Use inventory turnover to maximize use of the constraint

Inventory turnover is traditionally defined as the annualized cost of goods sold divided by the average level of on-hand inventory. In a throughput environment, the inventory turnover calculation changes, as does the application of overhead costs to both components of the calculation. Further, it is used in a different manner to manage the business. When measuring inventory turnover to maximize the use of the constraint, the key issue is how much inventory is needed to maximize throughput. Considering this goal, the cost of goods sold is replaced in the numerator by throughput dollars. Inventory remains in the denominator, but the amount shown is strictly the variable cost of the inventory. Overhead is not added to any part of this calculation.

The calculation for inventory turnover is:

Inventory Turnover =

Annual throughput

Acquisition cost of on-hand inventory

Let’s look at an example provided by Steven Bragg:

The J-Stroke Company builds a traditional strip-built birch bark canoe. Strips are taken from birch planks to construct each canoe in a series of lamination steps. The problem is that many birch planks contain flaws in the grain which are only discovered during the production process. A great deal of raw material must therefore be stocked to ensure sufficient inventory is available to keep production running smoothly.

J-Stroke’s current inventory investment is $620,000, and its annual throughput is $4,250,000, which represents inventory turn-over of 6.9. If J-Stroke invests an additional $100,000 in birch planks, it estimates that the constraint resource will suffer less downtime, resulting in increased throughput of $210,000. The resulting inventory turnover would be 6.2. Thus, an increase in inventory also increases throughput, which is a desirable outcome, despite the resulting decline in inventory turnover.

Calculate return on investment the throughput accounting way

In throughput accounting, there are few investments made, with the exception of inventory. The general assumption is that the system already has an excess level of capacity, except at the constraint, so capital investments are not common. The return on investment calculation is net profit divided by the acquisition cost of on-hand inventory.

This is the calculation for ROI:

Return on Investment =

Net profit

Acquisition cost of on-hand inventory

Let’s examine another example from Bragg:

The Ashley Spinning Wheel Company wants to increase sales of a specific product by stocking more finished goods for its primary summer sales season. Historically, if this company runs out of product, customers will buy from their competitors. In this case, the constraint is the market, so it can increase production levels. Ashley’s sales manager estimates that an additional 240 spinning wheels should be held in stock during their busy summer sales season. The materials cost of each spinning wheel is $315, for a total cost of $75,600. No additional labor costs are added since those costs are charged off as operating expenses incurred. Ashley then realizes sales of 195 spinning wheels with each wheel selling for $750. Its ROI is then:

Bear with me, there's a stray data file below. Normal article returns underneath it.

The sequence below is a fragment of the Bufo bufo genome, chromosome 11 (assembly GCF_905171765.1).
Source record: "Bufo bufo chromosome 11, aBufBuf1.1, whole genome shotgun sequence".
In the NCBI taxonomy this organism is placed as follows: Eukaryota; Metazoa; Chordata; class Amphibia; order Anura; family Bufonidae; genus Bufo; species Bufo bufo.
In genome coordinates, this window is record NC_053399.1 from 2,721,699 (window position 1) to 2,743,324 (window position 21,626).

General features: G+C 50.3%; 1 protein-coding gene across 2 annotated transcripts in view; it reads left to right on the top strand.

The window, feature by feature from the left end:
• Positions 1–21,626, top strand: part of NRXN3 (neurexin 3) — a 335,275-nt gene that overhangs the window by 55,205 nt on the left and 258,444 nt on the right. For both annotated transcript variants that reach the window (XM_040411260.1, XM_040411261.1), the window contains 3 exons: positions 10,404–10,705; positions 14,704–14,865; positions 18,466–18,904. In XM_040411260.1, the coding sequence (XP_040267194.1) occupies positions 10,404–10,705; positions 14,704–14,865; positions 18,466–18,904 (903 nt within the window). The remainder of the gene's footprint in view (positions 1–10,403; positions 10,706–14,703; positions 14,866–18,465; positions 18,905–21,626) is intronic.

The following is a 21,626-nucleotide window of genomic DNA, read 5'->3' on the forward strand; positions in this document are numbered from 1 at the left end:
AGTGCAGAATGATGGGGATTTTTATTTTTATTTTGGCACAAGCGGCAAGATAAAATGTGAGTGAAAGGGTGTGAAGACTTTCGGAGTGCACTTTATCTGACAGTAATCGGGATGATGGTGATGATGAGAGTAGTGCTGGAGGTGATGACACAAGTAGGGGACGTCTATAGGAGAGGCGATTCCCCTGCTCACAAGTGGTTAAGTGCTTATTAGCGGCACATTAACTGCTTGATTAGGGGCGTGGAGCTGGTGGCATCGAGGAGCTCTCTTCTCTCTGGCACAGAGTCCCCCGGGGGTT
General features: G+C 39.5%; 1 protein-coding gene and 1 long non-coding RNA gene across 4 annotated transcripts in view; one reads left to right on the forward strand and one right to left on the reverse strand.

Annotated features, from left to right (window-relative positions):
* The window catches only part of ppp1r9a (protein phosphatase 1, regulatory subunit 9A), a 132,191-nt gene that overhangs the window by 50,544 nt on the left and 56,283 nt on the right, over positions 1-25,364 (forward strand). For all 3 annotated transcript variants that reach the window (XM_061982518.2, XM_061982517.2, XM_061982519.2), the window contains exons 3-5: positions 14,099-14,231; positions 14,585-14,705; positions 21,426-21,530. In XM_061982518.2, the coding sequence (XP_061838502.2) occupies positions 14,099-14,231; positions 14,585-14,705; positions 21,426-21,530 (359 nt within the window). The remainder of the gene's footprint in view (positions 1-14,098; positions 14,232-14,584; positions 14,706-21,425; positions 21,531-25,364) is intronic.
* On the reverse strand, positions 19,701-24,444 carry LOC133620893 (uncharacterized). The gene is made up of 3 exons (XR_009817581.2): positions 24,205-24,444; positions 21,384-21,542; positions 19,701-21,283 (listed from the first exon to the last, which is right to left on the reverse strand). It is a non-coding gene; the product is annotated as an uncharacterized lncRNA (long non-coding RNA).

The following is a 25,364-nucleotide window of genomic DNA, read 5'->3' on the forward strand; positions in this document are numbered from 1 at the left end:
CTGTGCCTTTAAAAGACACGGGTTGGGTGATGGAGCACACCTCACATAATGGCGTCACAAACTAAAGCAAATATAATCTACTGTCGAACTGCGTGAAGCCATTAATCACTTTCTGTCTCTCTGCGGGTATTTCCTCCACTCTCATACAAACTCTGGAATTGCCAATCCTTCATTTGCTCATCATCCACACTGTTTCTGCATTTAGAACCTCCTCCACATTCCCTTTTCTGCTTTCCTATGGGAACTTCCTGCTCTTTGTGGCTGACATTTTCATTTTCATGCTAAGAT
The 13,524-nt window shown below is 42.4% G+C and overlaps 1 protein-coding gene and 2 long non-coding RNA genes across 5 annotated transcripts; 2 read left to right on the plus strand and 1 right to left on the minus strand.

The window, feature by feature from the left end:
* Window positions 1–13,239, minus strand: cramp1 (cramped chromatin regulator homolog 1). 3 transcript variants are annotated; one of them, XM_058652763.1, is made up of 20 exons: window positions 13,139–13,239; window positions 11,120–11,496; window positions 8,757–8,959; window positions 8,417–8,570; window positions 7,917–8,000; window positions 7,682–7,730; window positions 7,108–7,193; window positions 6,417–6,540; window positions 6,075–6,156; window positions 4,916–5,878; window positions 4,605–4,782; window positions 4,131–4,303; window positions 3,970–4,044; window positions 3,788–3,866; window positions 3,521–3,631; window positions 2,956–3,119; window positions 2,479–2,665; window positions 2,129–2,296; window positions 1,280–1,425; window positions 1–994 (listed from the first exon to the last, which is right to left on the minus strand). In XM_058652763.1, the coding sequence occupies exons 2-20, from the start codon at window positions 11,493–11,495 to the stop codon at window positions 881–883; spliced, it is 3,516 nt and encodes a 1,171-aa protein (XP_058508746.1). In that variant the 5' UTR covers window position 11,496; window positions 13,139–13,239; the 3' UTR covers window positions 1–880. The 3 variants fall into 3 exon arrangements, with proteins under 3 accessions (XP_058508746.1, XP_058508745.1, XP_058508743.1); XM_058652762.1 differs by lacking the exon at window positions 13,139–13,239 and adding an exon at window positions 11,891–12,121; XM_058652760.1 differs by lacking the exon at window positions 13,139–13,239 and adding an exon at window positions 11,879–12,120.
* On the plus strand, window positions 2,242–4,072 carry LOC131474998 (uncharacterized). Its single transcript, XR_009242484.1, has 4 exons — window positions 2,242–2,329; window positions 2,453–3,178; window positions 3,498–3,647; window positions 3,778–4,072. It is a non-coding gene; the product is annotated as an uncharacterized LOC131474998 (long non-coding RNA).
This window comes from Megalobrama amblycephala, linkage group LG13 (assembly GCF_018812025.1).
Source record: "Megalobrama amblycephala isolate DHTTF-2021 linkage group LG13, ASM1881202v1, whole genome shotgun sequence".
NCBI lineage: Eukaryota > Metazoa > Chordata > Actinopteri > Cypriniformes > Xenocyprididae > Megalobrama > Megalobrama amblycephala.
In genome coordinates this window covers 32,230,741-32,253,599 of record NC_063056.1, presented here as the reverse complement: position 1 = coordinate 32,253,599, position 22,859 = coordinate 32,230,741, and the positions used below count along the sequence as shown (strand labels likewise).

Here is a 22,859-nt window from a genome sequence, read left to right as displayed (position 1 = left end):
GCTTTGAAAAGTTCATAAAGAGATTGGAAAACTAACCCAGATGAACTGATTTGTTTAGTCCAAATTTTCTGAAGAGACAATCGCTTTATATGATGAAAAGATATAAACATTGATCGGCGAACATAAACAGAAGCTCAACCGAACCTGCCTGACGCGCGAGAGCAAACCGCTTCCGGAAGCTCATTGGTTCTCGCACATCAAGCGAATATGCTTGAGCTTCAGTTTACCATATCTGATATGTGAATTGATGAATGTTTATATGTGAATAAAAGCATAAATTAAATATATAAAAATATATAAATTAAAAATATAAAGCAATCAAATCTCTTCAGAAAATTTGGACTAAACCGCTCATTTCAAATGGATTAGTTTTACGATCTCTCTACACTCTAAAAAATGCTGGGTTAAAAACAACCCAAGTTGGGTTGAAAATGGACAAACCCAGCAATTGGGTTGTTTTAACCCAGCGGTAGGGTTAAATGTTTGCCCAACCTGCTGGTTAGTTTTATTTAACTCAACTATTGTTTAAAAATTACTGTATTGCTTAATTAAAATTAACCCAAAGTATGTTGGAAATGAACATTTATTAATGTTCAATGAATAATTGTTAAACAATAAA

Return on Investment =

($750 – materials cost) x 195 units sold

$315 materials cost x 240 units held in inventory

= 12.2% return on investment

Coming in the next post

In the next post, I will complete this series on our constraint-based performance reporting system by discussing three important reports that manufacturing companies should generate, Throughput Contribution Report, Buffer Management Report and Buffer Hole Percentage Trend Report. As always, if you have any questions or comments about any of my posts, leave a message and I will respond.

Until next time,

Bob Sproull


[1] Throughput Accounting—A Guide to Constraint Management, by Steven M. Bragg, John Wiley & Sons, Inc., 2007.

Until next time,

Bob Sproull


[1] Throughput Accounting—A Guide to Constraint Management, by Steven M. Bragg, John Wiley & Sons, Inc., 2007.

Bob Sproull

About the author

Bob Sproull has helped businesses across the manufacturing spectrum improve their operations for more than 40 years.